Recently, I had the good fortune to experience one of the most amazing conferences in my professional career.  We partnered with SHPE at their Region II Leadership Conference in San Diego on April 17 – 20, 2014.  With this year’s theme of, “Come ride the WAVE to your future”, the conference expanded its program to focus on innovation and entrepreneurship for the very first time.  Manos Accelerator was asked to deliver a unique track that would provide insight into the startup ecosystem and expose SHPE members to entrepreneurship opportunities.  Why is this significant?  For starters, I met over 300 Latino and Latina college students in STEM majors and I spent over two days networking with them.  I must say, these Latino students were very impressive – they came from various universities across California and Arizona and they represent some of the brightest and most eager students that I ever met.  It appeared like many students were ready to break through walls and solve some of our biggest challenges of today.

As I learned more about SHPE, I discovered that they have been aggressively driving STEM programs and initiatives to help tackle these issues and close the national gap.  Over the years, they have introduced mentoring & networking programs, education outreach activities, scholarships and science-related events for students and parents.  These programs are intended to both enrich Latino students’ educational experience and recruit students into engineering fields of study.  In November of this year, SHPE will be hosting their annual national conference in Detroit where they expect to attract over 5,000 engineering professionals, students and corporate representatives.  The conference is an opportunity to provide educational, technical and career opportunities for professional and student engineers.  However, it doesn’t stop there.  SHPE is now expanding entrepreneurship into their mission as another option for students and professionals.

“More and more Latinos with engineering degrees are seeking alternatives to traditional engineering corporate roles.  Entrepreneurship is one of those viable career options” said Heidy Arriola, Region II Vice President of SHPE. “SHPE recognizes this trend and is expanding its focus to incorporate more programs and resources to meet this need for our SHPE members.”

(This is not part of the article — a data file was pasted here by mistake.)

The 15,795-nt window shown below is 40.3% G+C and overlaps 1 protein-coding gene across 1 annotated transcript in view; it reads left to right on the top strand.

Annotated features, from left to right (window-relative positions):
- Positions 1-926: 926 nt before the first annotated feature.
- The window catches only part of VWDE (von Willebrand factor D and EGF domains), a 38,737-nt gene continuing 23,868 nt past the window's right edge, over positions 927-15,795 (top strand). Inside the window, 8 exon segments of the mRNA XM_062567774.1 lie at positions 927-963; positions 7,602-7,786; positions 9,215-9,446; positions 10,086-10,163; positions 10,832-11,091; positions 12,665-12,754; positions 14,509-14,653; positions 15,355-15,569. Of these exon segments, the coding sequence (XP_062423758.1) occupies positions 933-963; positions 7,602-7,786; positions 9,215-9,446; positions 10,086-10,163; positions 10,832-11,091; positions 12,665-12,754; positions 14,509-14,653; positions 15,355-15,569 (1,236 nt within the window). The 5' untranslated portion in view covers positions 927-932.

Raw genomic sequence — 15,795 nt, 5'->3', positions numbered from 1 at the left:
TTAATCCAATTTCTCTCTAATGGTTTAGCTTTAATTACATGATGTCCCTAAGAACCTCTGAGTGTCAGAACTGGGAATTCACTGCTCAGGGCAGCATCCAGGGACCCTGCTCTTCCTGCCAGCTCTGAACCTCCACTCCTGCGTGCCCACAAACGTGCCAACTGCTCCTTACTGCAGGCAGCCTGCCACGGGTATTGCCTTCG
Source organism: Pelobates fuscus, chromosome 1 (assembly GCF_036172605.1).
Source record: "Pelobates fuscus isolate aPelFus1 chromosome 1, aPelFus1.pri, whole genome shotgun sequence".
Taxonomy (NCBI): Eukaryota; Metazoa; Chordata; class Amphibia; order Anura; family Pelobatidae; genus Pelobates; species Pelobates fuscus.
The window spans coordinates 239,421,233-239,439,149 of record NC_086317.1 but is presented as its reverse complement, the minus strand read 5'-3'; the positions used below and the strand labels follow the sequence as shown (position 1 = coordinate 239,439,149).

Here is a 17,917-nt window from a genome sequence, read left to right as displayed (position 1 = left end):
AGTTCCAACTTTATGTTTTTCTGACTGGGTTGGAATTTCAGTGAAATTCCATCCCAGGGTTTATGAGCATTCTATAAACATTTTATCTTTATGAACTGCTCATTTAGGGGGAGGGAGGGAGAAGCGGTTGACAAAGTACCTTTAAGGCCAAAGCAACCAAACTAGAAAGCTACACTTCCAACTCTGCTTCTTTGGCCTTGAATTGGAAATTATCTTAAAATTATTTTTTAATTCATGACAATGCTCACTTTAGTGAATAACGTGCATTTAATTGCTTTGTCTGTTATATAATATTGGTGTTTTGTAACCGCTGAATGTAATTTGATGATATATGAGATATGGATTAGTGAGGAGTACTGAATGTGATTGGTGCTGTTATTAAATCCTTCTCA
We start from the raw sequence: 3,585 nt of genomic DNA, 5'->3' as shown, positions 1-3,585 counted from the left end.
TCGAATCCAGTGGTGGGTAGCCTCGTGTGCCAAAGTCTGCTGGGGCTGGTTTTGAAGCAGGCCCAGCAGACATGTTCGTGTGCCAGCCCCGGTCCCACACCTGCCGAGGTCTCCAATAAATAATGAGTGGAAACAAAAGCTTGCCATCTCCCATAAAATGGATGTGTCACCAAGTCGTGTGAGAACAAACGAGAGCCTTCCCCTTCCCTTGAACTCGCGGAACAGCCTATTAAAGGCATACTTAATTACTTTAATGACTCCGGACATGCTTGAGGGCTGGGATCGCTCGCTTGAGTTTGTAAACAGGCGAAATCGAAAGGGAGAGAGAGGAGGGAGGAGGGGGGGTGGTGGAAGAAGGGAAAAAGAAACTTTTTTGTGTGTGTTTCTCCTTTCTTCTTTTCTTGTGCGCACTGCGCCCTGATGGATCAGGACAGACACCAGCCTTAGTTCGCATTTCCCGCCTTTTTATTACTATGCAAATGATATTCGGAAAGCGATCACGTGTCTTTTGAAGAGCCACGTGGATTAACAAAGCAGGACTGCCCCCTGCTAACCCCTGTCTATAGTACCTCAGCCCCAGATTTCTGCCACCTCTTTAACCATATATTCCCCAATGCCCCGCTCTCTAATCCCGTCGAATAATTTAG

That is the reason why for the first time, SHPE partnered with Manos Accelerator to provide SHPE members with a peek of the entrepreneurship landscape through a Silicon Valley lens.  The entrepreneur track was one of four other tracks offered at the Regional II Leadership Conference.  It heavily emphasized real-world insights from startup founders, venture capital (VC) panelists, tips on how to pitch to investors and an “open mic” pitch competition.  The 2-day curriculum involved industry experts such as Jacqueline Diaz, Founder of Amigapreneur, Lala Castro, Founder of Latina Geeks, Carlos Rosario of Novak Druce Law Firm, Dennis Doucette, Paul Johnson and Pattric Rawlins of Procopio Law Firm, Phillip Walker of NSP Capital, Miguel Marshall of Angel Ventures Mexico, Jennifer Argüello of Kapor Center for Social Impact,  Miguel A. de Jesus of Purpose & Actions, andTodd G. Poling of Vantage Point Advisors.  The track provided a thorough exposure to the many building blocks of an entrepreneurial career.

I applaud SHPE for taking a leadership role with making STEM a priority and connecting with so many bright Latino and Latina students.  SHPE is making the right moves with the goal to increase the number of Latino STEM graduates into the workforce.  They are committed to helping our nation fill a growing void of home grown engineers and scientists in this decade and beyond.